Thursday, March 16, 2017

In Service

I lucked out finding parking at the school today. I'm a circuit rider, and sometimes traffic is unpredictable, at least by me.  I'll need to make an earlier start next week.  As it was, I got there by 2:30 PM on the dot, calling Darwin to assure him I'd hit my mark.

I'm impressed by all these boys getting along. They're developing culture around MIT Scratch. My own little offering is admittedly silly.  I like how the captions are so lame, in terms of timing, whereas this is a computer program, so should be perfect.

Getting a Quaker to concede to safe firearm training as a public school elective might've seemed quite the arm twisting feat. Safe driving courses: same category.  I didn't make the meeting in Salem. I'd go down there weekly when I consulted for Associated Oregon Industries however those days are long over. I make do with Facebook.

Is that K-16 public school? I know a lot of people agitating for that. Lots of boarding options. We'd have outdoor opportunities, but city folk don't always cotton to the ways of country folk, so orientation is essential, as for Peace Corps. Social engineers needed, and that includes politicians as a subspecies.

What do second graders know? I'm not the expert. I'd probably be more effective thinking through with teachers how they'd like to innovate. We had these discussions in Kensington (Greater London) in 2006, care of Shuttleworth Foundation but with the RSA in view, not the USA.  How would Learning to Code mix with math learning. In the USA they had an answer right away, without needing to think about it.

Their plan here is to teach a lot of topics several times in several ways, as we do now. Consider plotting points in the XY plane, then adding the Z axis. That's taught without vectors, the first time, then again with, though without mentioning vector graphics versus bitmap.  Now we'll probably want yet another pass, with Computer Science providing the objects (vectors are objects).  Is that an optimized approach?  Who knows and who cares.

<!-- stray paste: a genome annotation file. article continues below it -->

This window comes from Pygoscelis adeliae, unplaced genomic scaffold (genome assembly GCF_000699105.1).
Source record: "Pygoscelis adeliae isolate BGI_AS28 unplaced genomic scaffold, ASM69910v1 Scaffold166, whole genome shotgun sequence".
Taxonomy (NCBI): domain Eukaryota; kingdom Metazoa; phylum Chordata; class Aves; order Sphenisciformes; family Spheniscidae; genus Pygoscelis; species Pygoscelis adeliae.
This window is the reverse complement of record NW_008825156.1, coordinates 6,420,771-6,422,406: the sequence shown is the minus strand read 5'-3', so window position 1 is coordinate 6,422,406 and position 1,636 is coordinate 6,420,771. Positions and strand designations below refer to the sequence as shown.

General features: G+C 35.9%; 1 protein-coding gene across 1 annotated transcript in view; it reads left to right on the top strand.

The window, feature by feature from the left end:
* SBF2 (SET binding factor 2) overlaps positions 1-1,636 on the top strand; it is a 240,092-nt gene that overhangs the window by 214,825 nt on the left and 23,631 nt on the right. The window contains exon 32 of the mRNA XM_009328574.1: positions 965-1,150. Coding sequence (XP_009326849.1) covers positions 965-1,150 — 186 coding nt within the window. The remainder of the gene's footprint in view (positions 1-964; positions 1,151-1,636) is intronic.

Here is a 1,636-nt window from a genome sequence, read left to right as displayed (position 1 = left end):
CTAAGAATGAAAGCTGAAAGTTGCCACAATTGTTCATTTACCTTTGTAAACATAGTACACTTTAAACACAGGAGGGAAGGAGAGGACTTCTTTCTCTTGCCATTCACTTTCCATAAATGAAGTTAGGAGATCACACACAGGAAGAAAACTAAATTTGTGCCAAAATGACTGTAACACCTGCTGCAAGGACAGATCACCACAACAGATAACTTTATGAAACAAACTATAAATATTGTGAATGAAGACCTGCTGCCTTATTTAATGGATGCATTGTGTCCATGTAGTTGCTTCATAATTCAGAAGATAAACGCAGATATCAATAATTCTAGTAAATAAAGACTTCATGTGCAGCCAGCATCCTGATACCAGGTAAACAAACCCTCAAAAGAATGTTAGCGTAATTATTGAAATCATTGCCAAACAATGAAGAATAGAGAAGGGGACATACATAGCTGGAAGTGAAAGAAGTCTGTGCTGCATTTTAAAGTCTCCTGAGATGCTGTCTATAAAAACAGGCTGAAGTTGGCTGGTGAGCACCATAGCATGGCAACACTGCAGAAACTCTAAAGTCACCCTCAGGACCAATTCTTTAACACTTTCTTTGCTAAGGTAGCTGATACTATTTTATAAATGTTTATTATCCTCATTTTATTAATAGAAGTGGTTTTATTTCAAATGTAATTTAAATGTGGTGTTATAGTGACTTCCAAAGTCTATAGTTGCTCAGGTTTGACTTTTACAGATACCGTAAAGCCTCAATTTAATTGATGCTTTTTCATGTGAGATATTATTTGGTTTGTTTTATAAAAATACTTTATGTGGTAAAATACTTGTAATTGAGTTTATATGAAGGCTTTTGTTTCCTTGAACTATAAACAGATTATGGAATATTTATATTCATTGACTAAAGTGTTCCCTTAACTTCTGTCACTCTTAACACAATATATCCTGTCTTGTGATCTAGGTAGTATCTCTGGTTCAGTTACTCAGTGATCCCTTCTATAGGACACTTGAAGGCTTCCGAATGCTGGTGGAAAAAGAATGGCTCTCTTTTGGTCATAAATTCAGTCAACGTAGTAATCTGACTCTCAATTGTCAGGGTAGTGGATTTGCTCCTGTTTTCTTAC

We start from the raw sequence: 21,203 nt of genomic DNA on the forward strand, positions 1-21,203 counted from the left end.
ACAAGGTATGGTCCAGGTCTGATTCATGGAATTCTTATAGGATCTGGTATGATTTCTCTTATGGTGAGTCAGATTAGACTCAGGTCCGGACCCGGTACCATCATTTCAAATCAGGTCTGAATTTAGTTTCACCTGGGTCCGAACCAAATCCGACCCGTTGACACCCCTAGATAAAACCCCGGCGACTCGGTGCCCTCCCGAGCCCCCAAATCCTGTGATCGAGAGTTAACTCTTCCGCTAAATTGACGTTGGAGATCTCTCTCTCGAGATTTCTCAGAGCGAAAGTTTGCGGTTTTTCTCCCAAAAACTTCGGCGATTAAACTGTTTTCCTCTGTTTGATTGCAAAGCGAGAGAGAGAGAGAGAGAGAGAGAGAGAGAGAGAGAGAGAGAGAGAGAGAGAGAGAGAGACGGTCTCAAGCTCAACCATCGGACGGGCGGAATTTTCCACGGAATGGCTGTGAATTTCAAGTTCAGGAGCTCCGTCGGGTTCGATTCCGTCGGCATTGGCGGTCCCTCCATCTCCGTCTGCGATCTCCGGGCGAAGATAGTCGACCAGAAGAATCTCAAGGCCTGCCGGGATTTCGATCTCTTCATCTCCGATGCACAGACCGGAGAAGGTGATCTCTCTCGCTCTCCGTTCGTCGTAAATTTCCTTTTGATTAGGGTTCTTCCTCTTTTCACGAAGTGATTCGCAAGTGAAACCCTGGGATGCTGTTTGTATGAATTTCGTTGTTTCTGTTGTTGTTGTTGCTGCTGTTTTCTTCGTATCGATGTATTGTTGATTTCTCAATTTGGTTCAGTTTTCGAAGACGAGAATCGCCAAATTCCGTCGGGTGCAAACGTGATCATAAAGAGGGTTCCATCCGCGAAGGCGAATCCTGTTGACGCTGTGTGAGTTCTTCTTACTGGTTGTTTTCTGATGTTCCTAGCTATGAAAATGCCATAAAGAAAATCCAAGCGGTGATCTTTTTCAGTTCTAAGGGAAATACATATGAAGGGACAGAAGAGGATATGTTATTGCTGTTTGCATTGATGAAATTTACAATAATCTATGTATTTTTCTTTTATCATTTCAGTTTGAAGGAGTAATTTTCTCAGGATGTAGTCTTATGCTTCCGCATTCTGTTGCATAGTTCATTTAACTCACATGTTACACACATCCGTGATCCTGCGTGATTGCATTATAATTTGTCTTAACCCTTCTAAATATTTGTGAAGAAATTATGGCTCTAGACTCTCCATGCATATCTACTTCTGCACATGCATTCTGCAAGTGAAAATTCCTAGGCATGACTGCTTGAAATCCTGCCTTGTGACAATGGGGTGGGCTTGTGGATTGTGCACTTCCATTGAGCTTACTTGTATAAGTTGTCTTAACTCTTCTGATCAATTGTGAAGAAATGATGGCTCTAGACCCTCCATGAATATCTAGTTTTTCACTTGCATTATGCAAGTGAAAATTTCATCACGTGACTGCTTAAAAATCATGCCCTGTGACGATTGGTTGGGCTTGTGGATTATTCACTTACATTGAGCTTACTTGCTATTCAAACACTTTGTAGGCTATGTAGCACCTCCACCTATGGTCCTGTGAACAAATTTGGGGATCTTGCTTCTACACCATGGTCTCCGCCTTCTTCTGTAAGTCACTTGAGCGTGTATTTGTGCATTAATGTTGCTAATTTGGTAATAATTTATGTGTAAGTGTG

I've agitated for the rights of math teachers to think outside of their box and get paid to do so. They want better jobs, less hectic, more creative, more respected.  Having responsibility for innovation would add all that, or could, but for now math teachers are told to stay in their box and let computer science nail them into their coffins.  Math teachers tend to not suffer from Oppositional Defiance Disorder (ODD) and are getting boxed in.

With Computer Science come ray tracers and the ability to sculpt in computed light. Geometry beacons, with its hard science of set ratios.  There's grist for rationality as well as irrationality in that 3D printable domain.  The NCLB Polyhedron is there: the RT.  Whether we hearken back to NCLB or not, at least there's Phi (I say "fie", some say "fee").

Speaking of Phi, I'm not sure where Princeton Philosophy stands on whether I'm right in my claim that our Medal of Freedom winner grandnephew of Margaret Fuller should get in more air time in K-16.  I'm seeing where all the kids research famous people for their poster presentations, such as Helen Keller and John Glenn.

I'm aware that philosophy in general has rendered its decision, with Peter Sloterdjik providing enough of a context in the Bubbles, Globes and Foams trilogy to keep some of this heritage rolling forward, even if not in the US. Lets not confuse the US with North America the territory however. Silicon Forest remains a pioneer. Not everyone has to play the role of blood clot in this scenario.